Safety Alerts Saves Lives
Safety Alerts  
Home Privacy About Us Contact Us Change Preferences

" "
October 27


Washington, D.C. (SafetyAlerts) - The Food and Drug Administration today issued two guidance documents to enhance the safety of sprouts, a product that in recent years has been implicated in at least 1,300 cases of foodborne illness. The guidance advises sprout producers and seed suppliers of steps they should take to reduce microbial hazards common to sprout production. A companion guide provides producers with the latest information about testing spent irrigation water, an important step to ensure the safety of sprouts.

"As a public health agency, FDA is committed to preventing foodborne illness associated with this product," said Jane E. Henney, MD, the FDA Commissioner. "We believe these guidances, which are based on sound science and the cooperation of many groups, represent a major step toward ensuring food safety."

The guides, entitled "Guidance for Industry: Reducing Microbial Food Safety Hazards for Sprouted Seeds" and "Guidance for Industry: Sampling and Microbial Testing of Spent Irrigation Water During Sprout Production" are the latest of several FDA actions to reduce the risk of foodborne illness attributed to eating raw sprouts.

In 1997, FDA asked the National Advisory Committee on Microbiological Criteria for Food (NACMCF) to review the current literature on outbreaks of sprout-associated foodborne illness, identify the organisms and production practices of greatest public health concern, set research priorities, and recommend intervention and prevention strategies. The guidance published today is based largely on recommendations from the NACMCF report issued last May.

In August 1998, following outbreaks of Salmonella and E. coli O157 infections attributed to sprouts, FDA issued a health advisory warning high risk groups not to eat raw alfalfa sprouts. The advisory was reissued last July to include all raw sprouts and all consumers because of the continued increase in the incidence of illness attributed to sprouts.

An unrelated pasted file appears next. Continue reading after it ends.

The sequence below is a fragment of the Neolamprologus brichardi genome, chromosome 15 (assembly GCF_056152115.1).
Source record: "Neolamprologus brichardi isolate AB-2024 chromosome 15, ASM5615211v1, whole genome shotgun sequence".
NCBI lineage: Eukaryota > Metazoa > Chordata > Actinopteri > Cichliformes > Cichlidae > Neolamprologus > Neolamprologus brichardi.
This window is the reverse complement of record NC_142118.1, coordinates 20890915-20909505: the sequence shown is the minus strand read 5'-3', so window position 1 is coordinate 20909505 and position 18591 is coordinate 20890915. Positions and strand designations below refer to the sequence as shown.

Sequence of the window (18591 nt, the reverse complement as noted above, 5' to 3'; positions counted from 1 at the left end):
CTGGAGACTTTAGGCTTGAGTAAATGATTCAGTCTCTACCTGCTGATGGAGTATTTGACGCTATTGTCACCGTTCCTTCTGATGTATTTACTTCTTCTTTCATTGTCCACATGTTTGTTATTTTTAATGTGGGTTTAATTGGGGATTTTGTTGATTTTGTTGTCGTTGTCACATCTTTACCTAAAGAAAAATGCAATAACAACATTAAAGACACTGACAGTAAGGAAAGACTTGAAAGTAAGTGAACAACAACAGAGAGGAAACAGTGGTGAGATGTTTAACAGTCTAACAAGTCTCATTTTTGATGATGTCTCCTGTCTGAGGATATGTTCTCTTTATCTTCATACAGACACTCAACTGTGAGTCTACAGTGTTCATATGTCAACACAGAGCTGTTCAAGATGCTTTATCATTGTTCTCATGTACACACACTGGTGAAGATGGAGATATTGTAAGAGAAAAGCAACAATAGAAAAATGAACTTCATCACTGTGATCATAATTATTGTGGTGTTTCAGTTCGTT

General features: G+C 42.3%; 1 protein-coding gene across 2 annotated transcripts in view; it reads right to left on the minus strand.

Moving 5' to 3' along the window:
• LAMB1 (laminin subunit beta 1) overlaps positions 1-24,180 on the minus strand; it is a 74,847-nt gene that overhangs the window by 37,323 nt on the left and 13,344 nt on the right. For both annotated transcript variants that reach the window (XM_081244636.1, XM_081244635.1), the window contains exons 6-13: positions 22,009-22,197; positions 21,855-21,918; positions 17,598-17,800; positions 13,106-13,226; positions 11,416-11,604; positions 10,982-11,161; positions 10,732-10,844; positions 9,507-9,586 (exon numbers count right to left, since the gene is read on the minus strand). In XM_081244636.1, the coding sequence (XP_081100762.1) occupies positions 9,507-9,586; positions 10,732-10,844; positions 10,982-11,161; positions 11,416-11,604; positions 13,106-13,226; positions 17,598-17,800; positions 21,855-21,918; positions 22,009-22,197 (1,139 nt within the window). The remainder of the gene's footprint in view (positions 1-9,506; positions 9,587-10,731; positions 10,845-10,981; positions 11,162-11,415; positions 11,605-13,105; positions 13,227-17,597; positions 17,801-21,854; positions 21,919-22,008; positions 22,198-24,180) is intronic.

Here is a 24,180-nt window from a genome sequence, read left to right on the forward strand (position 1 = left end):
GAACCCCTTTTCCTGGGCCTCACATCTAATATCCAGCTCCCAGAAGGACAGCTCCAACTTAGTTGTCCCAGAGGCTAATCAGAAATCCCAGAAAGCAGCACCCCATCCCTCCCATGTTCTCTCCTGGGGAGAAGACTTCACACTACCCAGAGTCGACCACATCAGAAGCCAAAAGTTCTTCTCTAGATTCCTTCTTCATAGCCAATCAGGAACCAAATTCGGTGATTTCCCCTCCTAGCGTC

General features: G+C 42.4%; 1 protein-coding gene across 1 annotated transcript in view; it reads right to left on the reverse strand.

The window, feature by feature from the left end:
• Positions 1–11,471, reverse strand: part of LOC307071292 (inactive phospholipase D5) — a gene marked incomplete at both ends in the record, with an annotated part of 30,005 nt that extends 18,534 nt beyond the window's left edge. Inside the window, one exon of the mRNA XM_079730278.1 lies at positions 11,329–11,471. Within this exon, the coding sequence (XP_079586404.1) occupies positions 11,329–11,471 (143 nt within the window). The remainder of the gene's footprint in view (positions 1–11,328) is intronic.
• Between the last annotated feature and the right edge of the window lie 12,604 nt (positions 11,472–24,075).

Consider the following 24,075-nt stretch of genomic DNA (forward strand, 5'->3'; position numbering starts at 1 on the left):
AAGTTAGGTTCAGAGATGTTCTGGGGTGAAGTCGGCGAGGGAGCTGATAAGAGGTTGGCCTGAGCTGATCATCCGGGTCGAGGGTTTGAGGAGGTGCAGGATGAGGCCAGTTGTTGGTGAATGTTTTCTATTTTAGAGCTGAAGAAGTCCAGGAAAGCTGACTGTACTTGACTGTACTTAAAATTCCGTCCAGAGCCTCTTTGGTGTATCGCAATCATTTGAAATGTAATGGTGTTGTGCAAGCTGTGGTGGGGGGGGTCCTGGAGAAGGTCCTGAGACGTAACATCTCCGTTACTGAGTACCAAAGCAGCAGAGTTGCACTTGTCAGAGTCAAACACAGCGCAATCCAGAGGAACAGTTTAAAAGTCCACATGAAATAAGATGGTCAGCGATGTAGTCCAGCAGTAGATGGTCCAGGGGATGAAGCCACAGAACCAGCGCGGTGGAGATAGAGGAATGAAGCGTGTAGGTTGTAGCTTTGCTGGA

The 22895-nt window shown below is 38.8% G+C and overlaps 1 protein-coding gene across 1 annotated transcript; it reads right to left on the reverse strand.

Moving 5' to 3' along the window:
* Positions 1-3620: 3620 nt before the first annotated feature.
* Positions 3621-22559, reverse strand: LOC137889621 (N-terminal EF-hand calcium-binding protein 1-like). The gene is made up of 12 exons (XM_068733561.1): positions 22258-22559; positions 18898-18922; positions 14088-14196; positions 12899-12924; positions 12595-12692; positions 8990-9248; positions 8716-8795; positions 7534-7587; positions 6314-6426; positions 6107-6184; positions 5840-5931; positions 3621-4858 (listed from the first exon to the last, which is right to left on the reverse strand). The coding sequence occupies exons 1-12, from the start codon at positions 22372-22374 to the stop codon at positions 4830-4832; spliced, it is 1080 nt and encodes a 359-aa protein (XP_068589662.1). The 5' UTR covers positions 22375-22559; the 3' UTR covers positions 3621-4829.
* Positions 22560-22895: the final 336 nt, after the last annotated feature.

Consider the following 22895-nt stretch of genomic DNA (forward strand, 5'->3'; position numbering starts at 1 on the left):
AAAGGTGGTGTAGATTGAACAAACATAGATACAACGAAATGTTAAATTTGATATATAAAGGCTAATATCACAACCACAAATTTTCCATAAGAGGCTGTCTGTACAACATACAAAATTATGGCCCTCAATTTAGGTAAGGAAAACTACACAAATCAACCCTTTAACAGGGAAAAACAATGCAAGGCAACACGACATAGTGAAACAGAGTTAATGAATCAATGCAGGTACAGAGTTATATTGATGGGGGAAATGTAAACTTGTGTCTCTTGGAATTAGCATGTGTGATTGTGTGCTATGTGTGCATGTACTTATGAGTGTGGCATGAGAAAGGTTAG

In September 1998, FDA held a public meeting with industry, consumer groups and academia to discuss further steps to ensure the safety of sprouts. Although the meeting and other measures improved the food safety awareness within the industry, sprout- associated foodborne illness outbreaks have continued.

Raw sprouts present unique food safety problems because conditions under which they are produced -- growing time, temperature, water activity, pH (a measure of acidity) and nutrients -- are ideal for the rapid growth of bacteria. If pathogens are present on or in the seed, these conditions are likely to encourage proliferation. To counter this risk, the FDA guidance recommends seed disinfection (with solutions such as calcium hypochlorite) combined with microbial testing of used irrigation water from each batch or production lot to determine whether the pathogens Salmonella and E. Coli O157:H7 are present.

FDA will closely monitor the safety of sprouts and the adoption of prevention practices recommended in the guidance, and will consider enforcement actions against producers who do not have preventive controls in place.

Although FDA solicits public comments, it is implementing the guidances immediately because of the seriousness of the public health hazard associated with sprouts. Written comments on the guidance documents should be submitted by December 13, 1999, to be considered in the preparation of a revised document, if warranted.

The comments should be identified as Docket No. 99D-4488 and 99D-4489 and submitted to Docket Management Branch (HFA-305), 5630 Fishers Lane, Room 1061, Rockville, MD 20852.


The information contained herein has been obtained from sources that the Company believes to be reliable, however, the Company has not independently verified or confirmed the information and the recipient acknowledges that no representations or warranties are being made in connection with the use of the information.